PETALING JAYA: In an age where technology is tearing down walls, privacy has become a commodity that is facing increasing risks.
As such, it was not for nothing that the government introduced the Personal Data Protection Act (PDPA) more than a decade ago.
It therefore comes as no surprise that breaches of privacy ranked high in the list of concerns when the government launched the MySJ Trace last week.
The new update to the MySejahtera app removes the need for one to check out when leaving a business premises, but it enables the government to keep track of a user’s movements.
However, Multimedia University lecturer and social media expert Adlene Aris Majid pointed out, the choice of whether to download the update remains with the user.
MySJ Trace is another initiative by the Health Ministry in its effort to curb the spread of Covid-19.
This has become even more pertinent now with the appearance of the Omicron variant, which is said to be many times more virulent than the Delta variant.
For those who are tech-savvy, it is a feature that adopts a “community-driven” approach. Users interact with each other by having their devices exchange proximity information.
This is made possible with the use of Bluetooth Low Energy technology.
According to a list of guidelines provided by the ministry, when a MySJ Trace user is identified as Covid-19 positive, through a home-test kit for example, the user is required to upload information on all interactions within the previous 14 days to a secure database.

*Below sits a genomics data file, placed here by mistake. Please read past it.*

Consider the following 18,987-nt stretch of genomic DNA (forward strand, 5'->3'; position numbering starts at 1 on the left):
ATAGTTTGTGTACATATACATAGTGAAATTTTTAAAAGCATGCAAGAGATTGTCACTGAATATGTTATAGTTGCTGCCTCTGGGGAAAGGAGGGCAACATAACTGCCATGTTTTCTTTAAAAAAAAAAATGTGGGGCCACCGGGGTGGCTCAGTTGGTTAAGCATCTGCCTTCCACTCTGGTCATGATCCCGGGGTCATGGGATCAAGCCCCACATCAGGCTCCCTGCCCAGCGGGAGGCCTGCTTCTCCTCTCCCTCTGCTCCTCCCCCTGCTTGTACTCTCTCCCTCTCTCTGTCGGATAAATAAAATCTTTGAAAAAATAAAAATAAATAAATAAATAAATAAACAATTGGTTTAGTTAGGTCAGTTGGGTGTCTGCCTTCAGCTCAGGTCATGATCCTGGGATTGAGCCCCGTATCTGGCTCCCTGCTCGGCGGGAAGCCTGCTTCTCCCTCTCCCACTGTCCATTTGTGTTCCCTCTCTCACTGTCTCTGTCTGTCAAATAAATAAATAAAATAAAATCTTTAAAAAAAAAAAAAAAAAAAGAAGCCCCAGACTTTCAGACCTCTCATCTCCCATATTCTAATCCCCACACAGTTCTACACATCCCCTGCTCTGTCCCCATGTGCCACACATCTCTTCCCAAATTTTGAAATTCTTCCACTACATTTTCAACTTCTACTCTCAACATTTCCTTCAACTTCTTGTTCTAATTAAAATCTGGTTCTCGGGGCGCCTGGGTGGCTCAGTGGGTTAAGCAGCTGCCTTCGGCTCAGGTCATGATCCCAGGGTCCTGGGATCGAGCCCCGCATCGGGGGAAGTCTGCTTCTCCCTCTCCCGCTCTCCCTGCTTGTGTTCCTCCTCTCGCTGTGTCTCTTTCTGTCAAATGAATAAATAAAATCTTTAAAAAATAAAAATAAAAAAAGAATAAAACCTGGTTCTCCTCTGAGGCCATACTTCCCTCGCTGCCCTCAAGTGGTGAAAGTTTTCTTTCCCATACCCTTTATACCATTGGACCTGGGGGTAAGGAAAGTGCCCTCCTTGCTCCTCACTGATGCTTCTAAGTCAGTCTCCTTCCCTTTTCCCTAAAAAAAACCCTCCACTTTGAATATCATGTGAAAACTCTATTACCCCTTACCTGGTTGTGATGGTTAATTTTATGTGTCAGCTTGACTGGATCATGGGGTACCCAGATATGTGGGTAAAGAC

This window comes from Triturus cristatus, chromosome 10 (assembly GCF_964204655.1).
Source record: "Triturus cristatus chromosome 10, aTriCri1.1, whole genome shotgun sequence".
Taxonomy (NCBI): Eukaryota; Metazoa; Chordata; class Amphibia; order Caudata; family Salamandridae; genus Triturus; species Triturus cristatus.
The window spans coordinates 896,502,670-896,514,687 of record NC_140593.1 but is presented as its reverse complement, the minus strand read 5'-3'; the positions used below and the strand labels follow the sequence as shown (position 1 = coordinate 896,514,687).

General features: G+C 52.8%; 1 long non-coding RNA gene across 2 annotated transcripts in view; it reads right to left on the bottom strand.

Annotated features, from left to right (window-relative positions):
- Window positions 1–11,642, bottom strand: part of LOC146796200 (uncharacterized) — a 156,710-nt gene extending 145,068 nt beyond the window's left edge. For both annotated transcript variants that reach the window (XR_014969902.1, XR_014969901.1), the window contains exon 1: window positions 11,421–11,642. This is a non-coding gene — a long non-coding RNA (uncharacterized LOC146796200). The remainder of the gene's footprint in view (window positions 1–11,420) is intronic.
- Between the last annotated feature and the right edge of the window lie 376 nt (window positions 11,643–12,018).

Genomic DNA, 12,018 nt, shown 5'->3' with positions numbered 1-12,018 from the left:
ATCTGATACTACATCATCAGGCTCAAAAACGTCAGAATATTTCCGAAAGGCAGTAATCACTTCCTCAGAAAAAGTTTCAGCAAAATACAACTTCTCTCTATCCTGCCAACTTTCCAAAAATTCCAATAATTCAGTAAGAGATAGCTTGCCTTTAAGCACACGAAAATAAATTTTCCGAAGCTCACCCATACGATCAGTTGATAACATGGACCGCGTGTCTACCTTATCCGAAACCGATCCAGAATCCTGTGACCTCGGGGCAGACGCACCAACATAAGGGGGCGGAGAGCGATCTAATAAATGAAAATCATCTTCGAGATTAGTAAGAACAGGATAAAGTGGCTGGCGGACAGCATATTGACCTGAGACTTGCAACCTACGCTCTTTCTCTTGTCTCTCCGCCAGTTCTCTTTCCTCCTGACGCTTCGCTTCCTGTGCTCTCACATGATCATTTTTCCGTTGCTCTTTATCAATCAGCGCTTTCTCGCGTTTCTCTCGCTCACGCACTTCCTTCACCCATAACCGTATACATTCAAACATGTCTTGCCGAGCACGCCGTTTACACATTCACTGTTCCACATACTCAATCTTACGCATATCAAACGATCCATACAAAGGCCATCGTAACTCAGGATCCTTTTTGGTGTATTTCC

This will enable the ministry to notify all others who have been in close proximity through MySejahtera.
However, MySJ Trace will not collect data on the user’s location although Android device users will have to activate the location feature when using Bluetooth.
Adlene said the PDPA should also apply when it comes to the MySJ Trace.
“Just like it is for businesses in commercial transactions, it is the responsibility of the government to ensure that any data collected through MySJ Trace is secured,” she told theSun, adding that she was confident that the requirement will be met.
“The government’s effort to develop this feature must have gone through numerous stages of research. Several related agencies and experts would have been involved.”
She said users have the option to deactivate the feature if they are not comfortable using it. There is also an option to read the feedback from other users.
Adlene commended the government for using technology in its effort to curb the spread of Covid-19. However, she also pointed out that it was not perfect.
“Anything man-made has a flaw, including the MySejahtera application, and since we are already moving into the third year of managing the pandemic, there is still room for improvements,” she said.
She added the ministry should also use its resources to convince people that the feature is safe to use.
“I believe to this day there are still some people who are reluctant to use the MySejahtera app for fear of their privacy being breached,” she said.
When announcing the introduction of MySJ Trace on Boxing Day, Health Minister Khairy Jamaluddin gave an assurance that users will remain anonymous on the app.
He also pointed out that the feature is highly recommended when the user is in an indoor public setting, where the threat of infection is higher.
The government has also given an assurance that any data collected, including the unique user ID, the device’s operating system, time of encounter and the received signal strength indicator, will only be used in accordance with its information security standard.